Water Journal : Water Journal December 2012
conference reviews water DECEMBER 2012 49 Beginning with a dinner presentation by Chair of the Murray-Darling Basin Authority, Mr Craig Knowles, delegates were provided with insights into topics as diverse as the finalisation of the Murray-Darling Basin Plan, critical issues facing urban utilities, financial and operational risk associated with major capital projects, and water trading and the future of water markets. Two keynote presentations by the new Chief Executive of Singapore Public Utilities, Mr Chew Men Leong and the Publisher of Global Water Intelligence, Mr Chris Gasson, provided, respectively, an update on developments in one of the world’s centres of water management, and an external perspective on the value of investments in desalination in Australia. Discussions were enthusiastic and the presentations lively, provocative and astute. At the breakfast session sponsored by the Cooperative Research Centre for Water Sensitive Cities, delegates heard from Professor Tony Wong, CEO of the CRC, about the integration of water into the form and function of urban areas. Explaining issues such as the benefits to be achieved in the form of reduction of urban ‘heat-island’ effects, making cities more liveable and aesthetically pleasing, restoring habitat, reducing energy consumption and integrating food and energy production into the fabric of cities, Professor Wong highlighted advantages available to all through investment in development of more sustainable urban environments. Professor Wong’s speech was complemented by an address by Senator Scott Ludlam, Senator for Western Australia and Greens’ spokesperson on sustainable cities. Senator Ludlam noted that 80 per cent of Australians live in cities, but planning and governance has long been fractured and market driven. He argued for better coordination and also spoke about issues related to recent investment in desalination. The Summit was then formally opened by Senator Don Farrell, Parliamentary Secretary for Urban Water and Sustainability. Aside from some wry comments about recent political shenanigans, Senator Farrell expressed his pleasure about the progress that had been made on the Murray-Darling Basin Plan, noting the effort that had gone into listening to the community and responding to concerns. He reminded delegates of the importance to Australia of effective water management – urban and rural – and urged all present to recommit themselves to delivering sustainable water services. The first session of the day provided three different state perspectives on key directions in urban water from the Chief Executive of the Water Corporation, Sue Murphy, the Managing Director of Yarra Valley Water, Tony Kelly, and the Managing Director of Sydney Water, Kevin Young. Sue Murphy began by focussing on the need for productivity improvements. Sue explained that the Water Corporation faced a number of challenges, not least of which are the effects of climate change and a more stringent regulatory environment. The role of dams in supplying water to Perth has declined significantly. In fact, the loss of available surface and groundwaters over the past decades has been almost equal to Perth’s entire water supply and the Corporation had invested significantly in supply diversification. Such large capital expenditures are, however, not sustainable, particularly given other commitments the Corporation must meet, including: • Securing supplies for the north-west of the state – an extremely arid environment but one whose economy is expanding rapidly; • Maintaining the integrity of existing infrastructure and the quality of water services; and • Meeting new regulatory requirements. These needs alone will drive a capital investment program of $1 billion. Against this background is the State Government commitment to maintaining its AAA credit rating, yet revenue – 70 per cent of which comes from mining – has been declining due to the dip in the commodities market. Cash is short and the Water Corporation accounts for one-third of the State’s debt. One response is to privatise. The Western Australian community is not, however, enthusiastic about privatisation of the reticulation network, although people might be more sanguine about selling off wastewater treatment plants. Future investments, privatisation and resource use efficiency are all part of the future strategy of the Water Corporation, but so too must productivity improve. Strategies such as the development of two ‘alliance contracts’ between the private sector and the Water Corporation – where both collaborate to develop strategies, mitigate and share risks and maximise and share returns – have been implemented. So too have a number of management steps including fostering the development of small teams with short control lines, ensuring that front-line personnel have the opportunity to stimulate improvements, and reducing costs. Tony Kelly also spoke of the challenges facing Yarra Valley Water, many of which were not dissimilar, albeit climate variability had produced different outcomes in Melbourne. Having suffered years of drought and responded by building the nation’s largest desalination plant, Melbourne is now effectively ‘drought-proofed’. Because of heavy rain, however, dams are now fuller than they have been for many years, meaning that 3rd Annual National Water Leadership Summit The 3rd Annual National Water Leadership Summit was held in Canberra from 30 October–1 November and once again brought together sector leaders from across the country to listen to, network with and debate some of the most influential people in the industry. Andrew Speers, AWA National Policy and Programs Manager, reports. Chair of MDBA, Mr Craig Knowles.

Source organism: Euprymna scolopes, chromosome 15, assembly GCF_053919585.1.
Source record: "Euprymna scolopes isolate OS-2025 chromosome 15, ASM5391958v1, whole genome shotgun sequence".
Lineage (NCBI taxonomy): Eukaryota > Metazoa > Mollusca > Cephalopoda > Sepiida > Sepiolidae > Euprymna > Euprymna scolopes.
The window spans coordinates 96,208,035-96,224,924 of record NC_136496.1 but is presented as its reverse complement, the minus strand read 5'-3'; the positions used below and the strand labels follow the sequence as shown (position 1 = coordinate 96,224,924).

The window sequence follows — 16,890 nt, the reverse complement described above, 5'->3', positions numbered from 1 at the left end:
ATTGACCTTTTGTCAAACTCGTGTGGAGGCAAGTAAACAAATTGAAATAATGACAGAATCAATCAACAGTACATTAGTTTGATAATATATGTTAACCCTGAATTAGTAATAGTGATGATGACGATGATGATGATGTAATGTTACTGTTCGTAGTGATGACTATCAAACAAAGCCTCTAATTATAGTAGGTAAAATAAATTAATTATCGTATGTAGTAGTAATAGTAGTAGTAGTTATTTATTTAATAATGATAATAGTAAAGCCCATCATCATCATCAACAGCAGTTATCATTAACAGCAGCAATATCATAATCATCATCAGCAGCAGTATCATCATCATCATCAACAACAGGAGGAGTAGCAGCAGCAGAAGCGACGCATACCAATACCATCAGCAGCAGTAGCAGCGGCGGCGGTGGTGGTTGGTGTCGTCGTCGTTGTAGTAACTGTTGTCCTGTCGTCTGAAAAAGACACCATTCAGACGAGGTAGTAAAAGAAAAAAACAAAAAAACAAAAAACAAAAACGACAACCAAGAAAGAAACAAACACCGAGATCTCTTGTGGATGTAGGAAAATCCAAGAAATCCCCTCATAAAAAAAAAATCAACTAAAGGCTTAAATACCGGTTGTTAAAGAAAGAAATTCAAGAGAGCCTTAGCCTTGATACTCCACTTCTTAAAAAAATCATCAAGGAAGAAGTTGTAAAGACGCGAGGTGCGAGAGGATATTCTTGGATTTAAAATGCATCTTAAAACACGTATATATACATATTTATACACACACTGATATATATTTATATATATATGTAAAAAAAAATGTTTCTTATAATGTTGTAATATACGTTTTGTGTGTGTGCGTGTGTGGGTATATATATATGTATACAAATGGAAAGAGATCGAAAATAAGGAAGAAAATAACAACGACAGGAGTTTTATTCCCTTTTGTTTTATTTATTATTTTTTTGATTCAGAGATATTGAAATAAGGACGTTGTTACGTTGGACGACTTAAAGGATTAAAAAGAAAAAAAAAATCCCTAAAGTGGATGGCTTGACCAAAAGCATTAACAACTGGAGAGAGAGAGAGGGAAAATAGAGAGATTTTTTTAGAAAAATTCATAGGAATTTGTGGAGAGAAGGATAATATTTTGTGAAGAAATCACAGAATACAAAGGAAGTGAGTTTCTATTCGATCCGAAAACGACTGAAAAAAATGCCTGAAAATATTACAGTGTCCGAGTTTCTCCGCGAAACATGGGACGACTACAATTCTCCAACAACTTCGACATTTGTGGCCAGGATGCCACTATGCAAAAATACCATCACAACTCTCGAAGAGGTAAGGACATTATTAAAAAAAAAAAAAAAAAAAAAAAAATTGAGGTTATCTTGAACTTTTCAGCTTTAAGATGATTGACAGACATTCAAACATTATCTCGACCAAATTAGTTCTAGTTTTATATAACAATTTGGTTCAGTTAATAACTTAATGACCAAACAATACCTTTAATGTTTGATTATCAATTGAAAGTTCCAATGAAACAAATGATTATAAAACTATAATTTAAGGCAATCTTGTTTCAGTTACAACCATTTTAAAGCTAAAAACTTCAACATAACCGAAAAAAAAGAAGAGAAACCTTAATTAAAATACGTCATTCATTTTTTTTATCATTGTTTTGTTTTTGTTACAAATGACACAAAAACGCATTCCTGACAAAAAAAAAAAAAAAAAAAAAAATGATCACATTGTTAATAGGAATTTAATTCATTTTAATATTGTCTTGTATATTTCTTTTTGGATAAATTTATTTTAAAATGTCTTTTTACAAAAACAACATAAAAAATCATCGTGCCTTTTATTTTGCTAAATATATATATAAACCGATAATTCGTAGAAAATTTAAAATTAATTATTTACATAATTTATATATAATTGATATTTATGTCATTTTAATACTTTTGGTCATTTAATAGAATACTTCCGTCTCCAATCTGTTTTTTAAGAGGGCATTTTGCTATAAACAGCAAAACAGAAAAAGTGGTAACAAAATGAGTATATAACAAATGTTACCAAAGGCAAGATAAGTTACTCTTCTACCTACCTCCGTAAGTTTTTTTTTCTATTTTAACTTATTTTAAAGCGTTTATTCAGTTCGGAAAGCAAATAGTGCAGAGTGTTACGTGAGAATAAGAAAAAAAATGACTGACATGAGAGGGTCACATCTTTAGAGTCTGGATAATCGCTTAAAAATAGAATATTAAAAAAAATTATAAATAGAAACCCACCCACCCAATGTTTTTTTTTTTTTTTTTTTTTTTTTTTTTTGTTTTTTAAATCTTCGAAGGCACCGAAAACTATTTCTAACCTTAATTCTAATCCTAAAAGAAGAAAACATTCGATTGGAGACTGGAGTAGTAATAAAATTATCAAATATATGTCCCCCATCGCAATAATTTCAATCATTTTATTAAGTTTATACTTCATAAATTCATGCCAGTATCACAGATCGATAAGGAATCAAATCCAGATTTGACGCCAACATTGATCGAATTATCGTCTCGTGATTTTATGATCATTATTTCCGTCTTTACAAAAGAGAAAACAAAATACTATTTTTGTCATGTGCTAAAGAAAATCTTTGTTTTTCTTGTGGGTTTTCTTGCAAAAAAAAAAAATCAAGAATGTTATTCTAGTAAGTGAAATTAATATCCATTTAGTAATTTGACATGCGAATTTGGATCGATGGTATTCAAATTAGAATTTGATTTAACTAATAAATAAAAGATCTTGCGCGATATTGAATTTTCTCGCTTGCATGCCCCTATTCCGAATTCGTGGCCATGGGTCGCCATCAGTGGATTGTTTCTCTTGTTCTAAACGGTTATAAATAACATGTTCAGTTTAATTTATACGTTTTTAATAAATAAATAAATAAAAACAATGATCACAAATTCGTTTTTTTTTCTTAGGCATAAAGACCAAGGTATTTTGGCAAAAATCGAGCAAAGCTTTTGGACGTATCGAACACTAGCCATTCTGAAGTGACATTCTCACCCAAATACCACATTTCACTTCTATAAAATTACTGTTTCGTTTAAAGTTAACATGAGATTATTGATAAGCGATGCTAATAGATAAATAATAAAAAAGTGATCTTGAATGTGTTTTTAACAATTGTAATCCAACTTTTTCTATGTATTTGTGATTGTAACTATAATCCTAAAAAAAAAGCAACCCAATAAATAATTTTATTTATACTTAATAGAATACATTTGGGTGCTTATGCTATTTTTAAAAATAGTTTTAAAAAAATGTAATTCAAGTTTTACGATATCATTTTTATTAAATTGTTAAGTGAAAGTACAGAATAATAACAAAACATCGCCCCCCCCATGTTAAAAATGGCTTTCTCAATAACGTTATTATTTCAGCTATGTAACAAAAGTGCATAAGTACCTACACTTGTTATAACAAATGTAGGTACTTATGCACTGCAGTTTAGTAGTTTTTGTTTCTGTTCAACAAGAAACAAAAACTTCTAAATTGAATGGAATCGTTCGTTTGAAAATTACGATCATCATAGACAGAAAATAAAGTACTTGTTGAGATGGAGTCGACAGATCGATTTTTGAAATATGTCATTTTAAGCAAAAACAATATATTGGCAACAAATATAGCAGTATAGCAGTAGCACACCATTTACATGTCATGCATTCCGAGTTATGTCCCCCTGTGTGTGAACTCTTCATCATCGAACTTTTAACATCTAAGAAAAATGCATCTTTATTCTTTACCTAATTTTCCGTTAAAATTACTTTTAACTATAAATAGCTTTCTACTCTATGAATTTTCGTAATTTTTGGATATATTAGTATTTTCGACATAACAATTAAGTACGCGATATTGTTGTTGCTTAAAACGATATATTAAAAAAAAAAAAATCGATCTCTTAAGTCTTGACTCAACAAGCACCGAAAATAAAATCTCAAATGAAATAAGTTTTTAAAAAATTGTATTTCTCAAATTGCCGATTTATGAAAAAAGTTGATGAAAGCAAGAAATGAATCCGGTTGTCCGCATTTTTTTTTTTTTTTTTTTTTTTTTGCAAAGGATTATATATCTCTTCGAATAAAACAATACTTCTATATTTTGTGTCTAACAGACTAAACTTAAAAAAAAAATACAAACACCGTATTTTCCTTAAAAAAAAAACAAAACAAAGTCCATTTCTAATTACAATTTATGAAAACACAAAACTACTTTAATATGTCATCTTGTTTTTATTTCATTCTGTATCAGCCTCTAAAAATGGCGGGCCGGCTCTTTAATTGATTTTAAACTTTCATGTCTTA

Water Journal February 2013
Water Journal November 2012-1